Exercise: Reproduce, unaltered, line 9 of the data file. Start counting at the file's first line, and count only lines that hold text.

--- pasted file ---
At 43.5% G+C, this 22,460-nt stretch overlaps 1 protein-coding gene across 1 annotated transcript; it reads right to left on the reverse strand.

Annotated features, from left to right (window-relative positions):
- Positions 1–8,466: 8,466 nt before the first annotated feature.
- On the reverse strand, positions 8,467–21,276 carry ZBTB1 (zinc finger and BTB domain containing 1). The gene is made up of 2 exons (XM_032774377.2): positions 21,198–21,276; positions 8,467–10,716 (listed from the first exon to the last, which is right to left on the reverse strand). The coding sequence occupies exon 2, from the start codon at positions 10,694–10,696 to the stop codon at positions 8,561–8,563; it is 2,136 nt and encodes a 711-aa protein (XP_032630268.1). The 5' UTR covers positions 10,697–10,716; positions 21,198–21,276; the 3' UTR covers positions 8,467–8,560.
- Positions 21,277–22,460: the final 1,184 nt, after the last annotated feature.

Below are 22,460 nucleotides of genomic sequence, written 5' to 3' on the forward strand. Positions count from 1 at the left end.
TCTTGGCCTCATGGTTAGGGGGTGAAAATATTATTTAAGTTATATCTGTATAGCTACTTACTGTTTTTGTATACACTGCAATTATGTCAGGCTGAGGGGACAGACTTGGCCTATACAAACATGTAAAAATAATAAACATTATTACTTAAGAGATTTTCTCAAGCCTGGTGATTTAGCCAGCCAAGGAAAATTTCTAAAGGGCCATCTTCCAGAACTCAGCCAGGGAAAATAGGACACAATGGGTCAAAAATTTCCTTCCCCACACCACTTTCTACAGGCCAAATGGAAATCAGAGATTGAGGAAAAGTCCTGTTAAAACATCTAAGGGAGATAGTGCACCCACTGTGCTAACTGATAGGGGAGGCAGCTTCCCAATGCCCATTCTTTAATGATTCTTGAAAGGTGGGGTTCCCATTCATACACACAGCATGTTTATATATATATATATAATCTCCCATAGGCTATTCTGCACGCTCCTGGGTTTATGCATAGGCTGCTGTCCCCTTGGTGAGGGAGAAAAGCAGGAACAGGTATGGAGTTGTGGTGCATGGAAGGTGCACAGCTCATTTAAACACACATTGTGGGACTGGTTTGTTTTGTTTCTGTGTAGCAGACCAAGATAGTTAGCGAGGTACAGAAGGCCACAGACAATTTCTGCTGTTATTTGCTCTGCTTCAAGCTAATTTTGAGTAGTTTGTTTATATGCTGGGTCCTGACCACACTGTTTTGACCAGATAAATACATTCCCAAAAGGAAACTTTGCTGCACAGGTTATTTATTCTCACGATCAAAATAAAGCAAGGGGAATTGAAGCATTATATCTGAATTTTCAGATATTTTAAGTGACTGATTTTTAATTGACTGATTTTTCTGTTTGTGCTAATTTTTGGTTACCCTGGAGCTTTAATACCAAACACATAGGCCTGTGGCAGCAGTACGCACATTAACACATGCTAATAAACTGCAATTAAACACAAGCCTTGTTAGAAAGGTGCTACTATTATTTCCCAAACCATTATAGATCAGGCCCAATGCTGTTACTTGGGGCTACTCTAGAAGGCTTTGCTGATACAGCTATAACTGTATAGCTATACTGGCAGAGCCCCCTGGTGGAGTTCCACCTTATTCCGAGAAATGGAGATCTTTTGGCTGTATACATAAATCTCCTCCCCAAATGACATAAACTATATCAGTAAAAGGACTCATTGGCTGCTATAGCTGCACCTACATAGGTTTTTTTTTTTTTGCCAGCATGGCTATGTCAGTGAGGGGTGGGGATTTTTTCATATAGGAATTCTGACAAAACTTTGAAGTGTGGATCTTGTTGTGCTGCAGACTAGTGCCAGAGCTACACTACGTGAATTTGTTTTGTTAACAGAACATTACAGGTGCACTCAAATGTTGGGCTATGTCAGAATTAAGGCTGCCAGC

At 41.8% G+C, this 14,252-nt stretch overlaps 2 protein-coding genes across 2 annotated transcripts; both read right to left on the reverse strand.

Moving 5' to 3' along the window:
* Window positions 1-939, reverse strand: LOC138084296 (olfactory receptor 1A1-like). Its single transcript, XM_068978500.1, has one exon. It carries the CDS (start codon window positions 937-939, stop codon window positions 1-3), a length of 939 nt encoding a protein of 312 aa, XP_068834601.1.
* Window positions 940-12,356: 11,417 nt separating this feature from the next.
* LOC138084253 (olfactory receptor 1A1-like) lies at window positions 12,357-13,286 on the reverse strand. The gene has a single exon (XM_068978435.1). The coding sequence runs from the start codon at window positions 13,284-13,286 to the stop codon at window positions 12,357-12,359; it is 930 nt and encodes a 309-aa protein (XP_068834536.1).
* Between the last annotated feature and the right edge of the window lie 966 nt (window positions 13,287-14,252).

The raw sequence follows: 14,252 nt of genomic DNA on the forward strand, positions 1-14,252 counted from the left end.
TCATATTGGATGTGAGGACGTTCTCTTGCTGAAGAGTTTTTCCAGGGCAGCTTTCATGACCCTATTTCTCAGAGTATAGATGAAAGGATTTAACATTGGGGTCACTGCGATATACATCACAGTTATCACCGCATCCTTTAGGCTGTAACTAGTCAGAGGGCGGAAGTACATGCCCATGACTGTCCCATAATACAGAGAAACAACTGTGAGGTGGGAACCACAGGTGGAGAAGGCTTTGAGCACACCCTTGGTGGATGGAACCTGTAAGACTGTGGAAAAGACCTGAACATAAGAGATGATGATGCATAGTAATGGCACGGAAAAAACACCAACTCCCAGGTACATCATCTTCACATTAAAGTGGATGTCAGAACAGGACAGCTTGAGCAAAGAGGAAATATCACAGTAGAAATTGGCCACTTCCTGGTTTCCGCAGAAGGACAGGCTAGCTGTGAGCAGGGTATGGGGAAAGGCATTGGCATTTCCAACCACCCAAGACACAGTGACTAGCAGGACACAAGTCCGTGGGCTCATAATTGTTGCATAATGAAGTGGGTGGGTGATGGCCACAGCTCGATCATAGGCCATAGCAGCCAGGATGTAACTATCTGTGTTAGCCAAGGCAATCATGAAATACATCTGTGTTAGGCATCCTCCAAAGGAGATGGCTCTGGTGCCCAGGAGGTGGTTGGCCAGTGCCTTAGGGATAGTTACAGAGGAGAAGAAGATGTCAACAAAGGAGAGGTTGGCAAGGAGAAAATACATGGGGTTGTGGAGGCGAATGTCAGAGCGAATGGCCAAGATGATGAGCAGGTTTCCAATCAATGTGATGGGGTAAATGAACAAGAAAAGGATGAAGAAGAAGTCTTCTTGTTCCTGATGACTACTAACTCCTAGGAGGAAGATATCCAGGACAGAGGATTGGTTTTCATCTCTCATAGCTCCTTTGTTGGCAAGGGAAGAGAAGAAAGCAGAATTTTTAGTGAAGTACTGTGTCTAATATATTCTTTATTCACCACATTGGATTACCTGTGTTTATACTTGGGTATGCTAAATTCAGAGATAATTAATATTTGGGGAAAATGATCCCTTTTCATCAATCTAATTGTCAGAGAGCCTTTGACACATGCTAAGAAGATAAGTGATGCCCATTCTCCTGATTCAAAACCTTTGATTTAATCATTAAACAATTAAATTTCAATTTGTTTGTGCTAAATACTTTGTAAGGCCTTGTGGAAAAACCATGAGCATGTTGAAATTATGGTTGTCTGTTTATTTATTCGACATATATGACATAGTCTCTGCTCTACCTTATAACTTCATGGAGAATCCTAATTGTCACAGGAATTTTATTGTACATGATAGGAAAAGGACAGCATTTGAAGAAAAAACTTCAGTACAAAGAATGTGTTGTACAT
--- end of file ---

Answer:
Moving 5' to 3' along the window: